Nintendo is Ready to Re-Think Zelda

Illustration for article titled Nintendo is Ready to Re-Think Zelda

The man in charge of the Zelda series at Nintendo says he's ready to make big changes in the series. He's not guaranteeing them, but in an interview in the new issue of Game Informer magazine, Eiji Aonuma says the time for big changes may finally have come.


"I started working on the series not at the beginning but part-way through its history," he told GI in their chock-full new issue with the next South Park game on the cover. "I think because of that, early on I was more looking objectively at the series and how we could change small, individual elements within it, rather than looking at how the series should evolve.

"As time has passed—particularly in the last few years—I've started to think a lot more about how I can take the series and really make it my own Zelda and evolve it further. As [Nintendo's head of game development] Mr. Miyamoto has allowed me to take the reins of the Zelda series, ultimately that's what I need to do. Perhaps some people will think it's a little bit late for me to start thinking about that, but as time goes by, that's becoming more of a theme in how I'm approaching the series."

Aonuma has been heavily involved with the 25-year-old Zelda series since 1998's acclaimed The Legend of Zelda: The Ocarina of Time. The series has had plenty of admired installments since then, including last month's The Legend of Zelda: Skyward Sword. In my own review for the game, I praised it but also described it as part of what I consider to be the new paradigm for Zelda, a series that was once formally experimental but in the last decade has become entertainingly formulaic, a la James Bond movies.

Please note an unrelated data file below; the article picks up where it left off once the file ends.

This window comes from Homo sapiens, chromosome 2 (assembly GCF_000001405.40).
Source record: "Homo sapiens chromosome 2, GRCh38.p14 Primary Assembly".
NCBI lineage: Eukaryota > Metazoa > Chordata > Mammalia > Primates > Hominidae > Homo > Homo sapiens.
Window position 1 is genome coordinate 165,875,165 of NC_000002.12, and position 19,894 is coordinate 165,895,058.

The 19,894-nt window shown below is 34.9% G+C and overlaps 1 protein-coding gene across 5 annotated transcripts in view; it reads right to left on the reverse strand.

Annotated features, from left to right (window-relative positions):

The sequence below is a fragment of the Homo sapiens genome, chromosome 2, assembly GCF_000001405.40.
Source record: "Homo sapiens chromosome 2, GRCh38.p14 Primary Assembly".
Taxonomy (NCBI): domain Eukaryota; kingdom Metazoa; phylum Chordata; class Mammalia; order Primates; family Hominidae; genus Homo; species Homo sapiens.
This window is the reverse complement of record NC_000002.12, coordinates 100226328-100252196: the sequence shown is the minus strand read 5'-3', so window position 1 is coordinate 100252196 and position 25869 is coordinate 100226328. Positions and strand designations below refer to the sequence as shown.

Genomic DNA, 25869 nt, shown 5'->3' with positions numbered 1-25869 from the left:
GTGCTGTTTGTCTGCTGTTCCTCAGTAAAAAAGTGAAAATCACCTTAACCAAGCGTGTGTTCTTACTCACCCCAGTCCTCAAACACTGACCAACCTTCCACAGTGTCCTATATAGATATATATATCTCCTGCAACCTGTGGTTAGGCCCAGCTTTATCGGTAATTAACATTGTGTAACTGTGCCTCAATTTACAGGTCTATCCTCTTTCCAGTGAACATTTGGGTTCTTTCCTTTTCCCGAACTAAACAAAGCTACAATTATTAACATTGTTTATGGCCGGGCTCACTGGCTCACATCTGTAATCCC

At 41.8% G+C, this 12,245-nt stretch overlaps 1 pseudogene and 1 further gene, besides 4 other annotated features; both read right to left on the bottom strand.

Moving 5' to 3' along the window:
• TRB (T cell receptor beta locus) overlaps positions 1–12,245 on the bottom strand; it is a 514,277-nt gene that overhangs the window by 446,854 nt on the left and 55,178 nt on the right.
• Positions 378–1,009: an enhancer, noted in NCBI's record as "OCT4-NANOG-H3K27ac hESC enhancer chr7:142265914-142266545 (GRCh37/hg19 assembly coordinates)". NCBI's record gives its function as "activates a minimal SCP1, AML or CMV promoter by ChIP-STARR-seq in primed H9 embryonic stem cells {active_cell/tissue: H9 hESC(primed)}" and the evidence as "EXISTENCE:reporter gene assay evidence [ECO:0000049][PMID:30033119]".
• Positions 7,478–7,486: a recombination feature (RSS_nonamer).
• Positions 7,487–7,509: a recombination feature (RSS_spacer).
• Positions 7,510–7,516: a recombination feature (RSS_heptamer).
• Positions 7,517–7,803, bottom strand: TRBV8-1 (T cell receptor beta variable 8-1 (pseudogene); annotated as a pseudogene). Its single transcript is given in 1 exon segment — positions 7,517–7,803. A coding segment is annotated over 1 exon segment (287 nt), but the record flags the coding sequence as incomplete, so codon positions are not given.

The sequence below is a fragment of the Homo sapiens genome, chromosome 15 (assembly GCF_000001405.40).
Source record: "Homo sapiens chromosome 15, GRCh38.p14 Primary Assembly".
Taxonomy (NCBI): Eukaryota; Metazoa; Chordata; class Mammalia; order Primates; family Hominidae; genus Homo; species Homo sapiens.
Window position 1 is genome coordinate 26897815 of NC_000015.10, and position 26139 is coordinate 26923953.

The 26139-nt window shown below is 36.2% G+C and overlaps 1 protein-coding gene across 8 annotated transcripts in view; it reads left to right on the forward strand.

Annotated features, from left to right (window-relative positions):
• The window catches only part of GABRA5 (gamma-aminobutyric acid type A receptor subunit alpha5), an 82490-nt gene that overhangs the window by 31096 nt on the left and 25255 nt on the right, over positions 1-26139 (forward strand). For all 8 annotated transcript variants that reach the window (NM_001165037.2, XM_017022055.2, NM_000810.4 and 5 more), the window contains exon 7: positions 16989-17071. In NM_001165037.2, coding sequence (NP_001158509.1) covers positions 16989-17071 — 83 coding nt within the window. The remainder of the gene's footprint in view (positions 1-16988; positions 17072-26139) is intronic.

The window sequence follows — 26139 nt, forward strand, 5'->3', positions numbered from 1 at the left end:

In the same GI interview, Aonuma expressed mixed feelings about adding voice-acting to the series, an element that many vocal fans call for. It doesn't seem like adding voice is the kind of fundamental change Aonuma is talking about. He doesn't want to tweak elements. He wants to tweak the whole thing. That should make future Zeldas all the more interesting to anticipate and play.

Game Informer Issue 225



If they would stop with the "save the princess" storyline, and change the "town-dungeon-temple" setup, they are already on their way to altering Zelda as we have known it for over 20 years.

Several questions I have always asked:

- If there is always a new iteration of Link in every game, why has he never been female?

- If Zelda can use a piece of the Triforce, why has she never been a playable character (in a game made by Nintendo)?

- If Ganon is such a well-known villain in the Zelda mythos, why not give him the main character position, and explain why he became the bad ass he grew to be?

- Where has all the magic (sorcery/spells) gone from the series? Focusing on swordplay limits the franchise, IMO.

With that being said (and asked), I hope they are ready to hand the franchise off to another established developer; I get goosebumps thinking about what Retro could do with the series, and the magic they could create if given the reigns to a future game. (Just no First Person Adventure; please God, no LoZ FPA).